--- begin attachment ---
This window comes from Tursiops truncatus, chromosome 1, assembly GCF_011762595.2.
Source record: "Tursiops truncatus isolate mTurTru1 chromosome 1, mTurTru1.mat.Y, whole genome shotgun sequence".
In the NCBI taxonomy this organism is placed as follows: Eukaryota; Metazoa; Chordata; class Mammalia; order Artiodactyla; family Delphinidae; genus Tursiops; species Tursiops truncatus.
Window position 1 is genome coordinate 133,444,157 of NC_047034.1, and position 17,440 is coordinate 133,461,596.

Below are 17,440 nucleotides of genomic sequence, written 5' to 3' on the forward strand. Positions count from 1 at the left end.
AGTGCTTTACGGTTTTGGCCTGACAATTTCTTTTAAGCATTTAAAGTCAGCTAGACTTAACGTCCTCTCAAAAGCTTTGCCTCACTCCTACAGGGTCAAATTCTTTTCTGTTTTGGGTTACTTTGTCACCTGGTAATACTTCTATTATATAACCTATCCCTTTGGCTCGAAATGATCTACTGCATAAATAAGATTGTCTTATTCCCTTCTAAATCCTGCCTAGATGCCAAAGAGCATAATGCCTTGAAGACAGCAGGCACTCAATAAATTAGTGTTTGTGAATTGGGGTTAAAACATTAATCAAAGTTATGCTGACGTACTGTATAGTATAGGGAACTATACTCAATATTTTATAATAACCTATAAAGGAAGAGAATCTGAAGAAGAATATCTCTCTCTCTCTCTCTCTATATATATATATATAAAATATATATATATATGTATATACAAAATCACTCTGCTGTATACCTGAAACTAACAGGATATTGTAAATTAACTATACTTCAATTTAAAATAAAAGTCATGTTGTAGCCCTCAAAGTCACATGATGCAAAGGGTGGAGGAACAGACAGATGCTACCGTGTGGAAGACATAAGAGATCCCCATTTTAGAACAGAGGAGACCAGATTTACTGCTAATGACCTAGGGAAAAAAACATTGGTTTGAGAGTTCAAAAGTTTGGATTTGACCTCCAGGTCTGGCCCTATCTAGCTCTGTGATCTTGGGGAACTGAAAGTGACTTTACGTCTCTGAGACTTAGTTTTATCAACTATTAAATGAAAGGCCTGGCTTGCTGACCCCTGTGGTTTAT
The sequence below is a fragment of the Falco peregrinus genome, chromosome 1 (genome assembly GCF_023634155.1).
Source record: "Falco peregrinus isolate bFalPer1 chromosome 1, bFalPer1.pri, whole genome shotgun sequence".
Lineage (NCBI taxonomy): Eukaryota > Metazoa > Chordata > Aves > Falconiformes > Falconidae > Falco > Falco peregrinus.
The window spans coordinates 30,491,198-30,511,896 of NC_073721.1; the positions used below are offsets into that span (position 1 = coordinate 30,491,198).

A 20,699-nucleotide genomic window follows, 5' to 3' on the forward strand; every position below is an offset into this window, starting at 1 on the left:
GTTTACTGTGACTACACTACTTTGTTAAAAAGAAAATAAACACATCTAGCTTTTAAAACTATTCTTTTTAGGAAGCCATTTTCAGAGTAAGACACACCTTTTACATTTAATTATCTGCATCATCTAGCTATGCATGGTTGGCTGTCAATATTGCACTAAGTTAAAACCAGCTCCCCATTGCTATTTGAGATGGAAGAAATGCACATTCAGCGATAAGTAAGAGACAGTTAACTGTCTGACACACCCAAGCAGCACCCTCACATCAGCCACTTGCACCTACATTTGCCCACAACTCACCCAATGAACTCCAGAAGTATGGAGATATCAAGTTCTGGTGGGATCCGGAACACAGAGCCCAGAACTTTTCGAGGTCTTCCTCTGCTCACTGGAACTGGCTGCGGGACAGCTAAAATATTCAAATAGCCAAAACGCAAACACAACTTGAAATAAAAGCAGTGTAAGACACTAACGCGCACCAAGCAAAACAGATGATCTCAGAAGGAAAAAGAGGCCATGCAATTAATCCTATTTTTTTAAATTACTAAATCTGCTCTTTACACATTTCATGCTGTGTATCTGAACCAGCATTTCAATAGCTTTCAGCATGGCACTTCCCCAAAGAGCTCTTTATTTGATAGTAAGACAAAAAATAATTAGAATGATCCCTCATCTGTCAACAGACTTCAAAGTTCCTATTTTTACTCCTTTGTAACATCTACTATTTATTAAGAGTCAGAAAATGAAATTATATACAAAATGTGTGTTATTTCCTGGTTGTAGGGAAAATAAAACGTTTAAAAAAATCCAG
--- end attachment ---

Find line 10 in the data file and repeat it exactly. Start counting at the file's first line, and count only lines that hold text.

The window spans coordinates 30,491,198-30,511,896 of NC_073721.1; the positions used below are offsets into that span (position 1 = coordinate 30,491,198).